Eyes on the prize: do we need to prioritise in the push for LGBT+ equality?

by Steve Wardlaw | Emerald Life
Wednesday, 27 February 2019 10:12 GMT

Opponents of "Section 28" burn their ballot papers in George square in Glasgow, May 8 2000. ARCHIVE PHOTO/Jeff J Mitchell

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* Any views expressed in this opinion piece are those of the author and not of Thomson Reuters Foundation.

Britain's LGBT+ community need to rediscover the anger they felt about Section 28, which banned the "promotion" of homosexuality in schools

Steve Wardlaw is chairman and founder of Emerald Life, an insurance company

Not that long ago, many of us thought that the world was heading in the right direction, with blips along the way.

But our optimism – and complacency – was misguided. There are many major issues of concern in the world today – Trump, Brexit, the rise of right-wing populism and “strong man” government, to name a few.

Citizens around the world are unhappy at current trends, and many of those are exercising their democratic rights to disagree and protest.

LGBT+ activism, as a single-issue campaign, has a narrow remit. We naturally tend to focus on areas that we can address (for example, marriage inequality in Northern Ireland). Those campaigns are great, and kudos to those who give their time and resources to help.

My question in this piece is broader. Being gay or transgender is an important part of who we are, but only a part. If our resources are limited (as they always are), is a focus on issues closer to home (or ones that only affect us) – or even LGBT+ issues more generally – inadvertently misguided?

For example, yes, marriage equality in Northern Ireland is important. But Brazil has the highest murder rate for transgender people in the world. If members of our community are actually dying in Brazil, could we justifiably ask LGBT+ people in Northern Ireland to come to Britain to get married – as a stopgap – so that we can focus resources on a reduction in trans murders?

Or should we look broader still? Given recent statements by Brazil’s new president, Jair Bolsonaro, that if he had a gay son he would prefer that he died, should we be looking to support the Workers Party in Brazil for the next presidential election? That may have an indirect effect on LGBT+ rights, but clearly an important one.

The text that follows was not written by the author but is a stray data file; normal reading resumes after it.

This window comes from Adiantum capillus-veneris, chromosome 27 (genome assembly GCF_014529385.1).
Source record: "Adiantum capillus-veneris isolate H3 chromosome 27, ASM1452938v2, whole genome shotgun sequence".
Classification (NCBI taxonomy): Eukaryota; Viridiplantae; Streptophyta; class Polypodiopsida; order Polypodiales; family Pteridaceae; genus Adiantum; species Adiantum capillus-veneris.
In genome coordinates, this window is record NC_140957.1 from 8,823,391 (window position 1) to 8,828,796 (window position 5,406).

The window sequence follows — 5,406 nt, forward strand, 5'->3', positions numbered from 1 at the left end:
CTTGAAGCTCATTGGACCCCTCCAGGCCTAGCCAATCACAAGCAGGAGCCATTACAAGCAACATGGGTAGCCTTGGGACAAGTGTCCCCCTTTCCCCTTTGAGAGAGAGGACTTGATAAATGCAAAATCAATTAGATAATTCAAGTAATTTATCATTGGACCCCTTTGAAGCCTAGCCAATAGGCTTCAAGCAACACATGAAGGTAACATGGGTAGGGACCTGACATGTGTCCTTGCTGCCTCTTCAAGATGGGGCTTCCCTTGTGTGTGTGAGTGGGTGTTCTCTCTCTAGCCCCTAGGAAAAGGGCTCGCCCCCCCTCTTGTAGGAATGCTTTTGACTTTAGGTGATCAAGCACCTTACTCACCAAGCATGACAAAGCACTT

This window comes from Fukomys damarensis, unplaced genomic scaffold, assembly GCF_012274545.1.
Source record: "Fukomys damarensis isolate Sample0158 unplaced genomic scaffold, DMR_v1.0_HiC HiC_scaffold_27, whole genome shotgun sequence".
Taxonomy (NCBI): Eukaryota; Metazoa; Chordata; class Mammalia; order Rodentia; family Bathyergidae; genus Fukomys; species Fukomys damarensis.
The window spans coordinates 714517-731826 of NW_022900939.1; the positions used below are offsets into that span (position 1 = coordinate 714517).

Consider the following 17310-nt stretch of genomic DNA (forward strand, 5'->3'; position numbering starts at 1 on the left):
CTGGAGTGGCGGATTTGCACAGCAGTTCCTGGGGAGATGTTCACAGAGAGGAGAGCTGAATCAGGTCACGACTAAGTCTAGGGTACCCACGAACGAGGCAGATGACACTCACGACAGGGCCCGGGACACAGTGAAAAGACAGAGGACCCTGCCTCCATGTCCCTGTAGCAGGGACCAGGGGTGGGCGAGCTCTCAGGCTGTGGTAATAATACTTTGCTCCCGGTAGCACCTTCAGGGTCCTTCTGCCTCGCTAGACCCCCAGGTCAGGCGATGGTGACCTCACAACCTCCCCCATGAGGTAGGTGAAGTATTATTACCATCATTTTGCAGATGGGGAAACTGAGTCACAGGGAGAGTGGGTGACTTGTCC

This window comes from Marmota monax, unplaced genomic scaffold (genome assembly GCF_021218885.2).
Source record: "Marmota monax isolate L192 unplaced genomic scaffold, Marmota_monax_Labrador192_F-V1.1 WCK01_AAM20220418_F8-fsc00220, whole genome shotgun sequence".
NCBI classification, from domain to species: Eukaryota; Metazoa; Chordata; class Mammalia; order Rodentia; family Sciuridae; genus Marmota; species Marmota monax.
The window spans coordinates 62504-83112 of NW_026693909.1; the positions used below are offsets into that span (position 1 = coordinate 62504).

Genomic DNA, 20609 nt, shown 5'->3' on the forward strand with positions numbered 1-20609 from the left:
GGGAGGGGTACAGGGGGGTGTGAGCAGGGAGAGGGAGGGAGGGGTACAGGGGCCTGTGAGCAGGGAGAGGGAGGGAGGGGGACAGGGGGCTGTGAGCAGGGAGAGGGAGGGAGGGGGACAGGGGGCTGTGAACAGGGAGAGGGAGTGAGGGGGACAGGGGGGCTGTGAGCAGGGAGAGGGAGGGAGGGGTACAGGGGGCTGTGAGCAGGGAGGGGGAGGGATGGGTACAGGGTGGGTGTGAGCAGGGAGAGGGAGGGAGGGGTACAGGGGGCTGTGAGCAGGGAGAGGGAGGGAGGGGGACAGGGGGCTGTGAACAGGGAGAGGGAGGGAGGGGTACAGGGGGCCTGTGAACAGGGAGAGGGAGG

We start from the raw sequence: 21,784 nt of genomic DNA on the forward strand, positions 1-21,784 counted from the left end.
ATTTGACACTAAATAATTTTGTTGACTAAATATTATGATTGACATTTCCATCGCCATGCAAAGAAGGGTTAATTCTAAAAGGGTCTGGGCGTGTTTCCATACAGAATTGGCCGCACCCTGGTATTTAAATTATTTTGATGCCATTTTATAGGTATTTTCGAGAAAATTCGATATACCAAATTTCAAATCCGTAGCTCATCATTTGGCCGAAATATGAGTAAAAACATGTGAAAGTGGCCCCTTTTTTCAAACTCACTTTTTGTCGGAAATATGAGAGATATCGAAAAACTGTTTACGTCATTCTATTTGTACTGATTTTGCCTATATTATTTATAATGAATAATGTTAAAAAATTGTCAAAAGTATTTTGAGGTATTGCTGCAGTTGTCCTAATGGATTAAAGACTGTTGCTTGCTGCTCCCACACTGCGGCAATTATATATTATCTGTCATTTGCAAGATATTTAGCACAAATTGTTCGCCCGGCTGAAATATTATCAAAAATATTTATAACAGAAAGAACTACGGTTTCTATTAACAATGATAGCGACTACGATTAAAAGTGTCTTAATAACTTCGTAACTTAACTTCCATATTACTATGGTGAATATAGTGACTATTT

This raises a related point. Although we talk a lot about the gay and trans community being truly global, are we giving equal weight to the needs of those community members outside Britain? If we talk about comments from the Democratic Unionist Party, not known for its liberal views of homosexuality, for example, to a British audience there is outrage. There’s some glazing over if we talk about Bangladesh….

We must continually remind ourselves of the need to think globally and look where our efforts can have the most effect – if you agree with that concept, of course.

For example, the work that the charity GiveOut does makes a real and tangible difference. It supports many grassroots organisations on the front line in countries such as Jamaica, India, Turkey and Iraq, where the work of those organisations educates, informs and also saves lives. Yet these grassroots initiatives are often less publicised and have greater difficulty accessing vital funds.

So, what should be our priorities when we have limited time and money? When I started planning this column, I genuinely had no idea how it was going to end. I had assumed that my emotional direction would be towards targeting campaigns and resources that stop the worst atrocities against LGBT+ people.

And indeed that may be the end point for many people.

However, we need a fresh approach in these troubled times. The way to manage this situation is to make the pie bigger.

Too many of us in the gay and trans community (and our allies) have been complacent. We have assumed that the big battles have been won. Porn star Martinis all round! Yet they haven’t.

In today’s world, we need to remember how angry we in Britain were at the introduction of Section 28, which banned the “promotion” of homosexuality by local authorities and schools, the unequal age of consent and the British government’s willful ignorance over HIV/AIDS.

That anger needs to power us again.

Time and money would be less limited if we all spent more time being activists – perhaps an unreasonable goal – but if two or three times the number of LGBT+ people got involved, then we would have a huge increase in people (and money) to help.

There are too many things that need changing, so pick one and get on with it.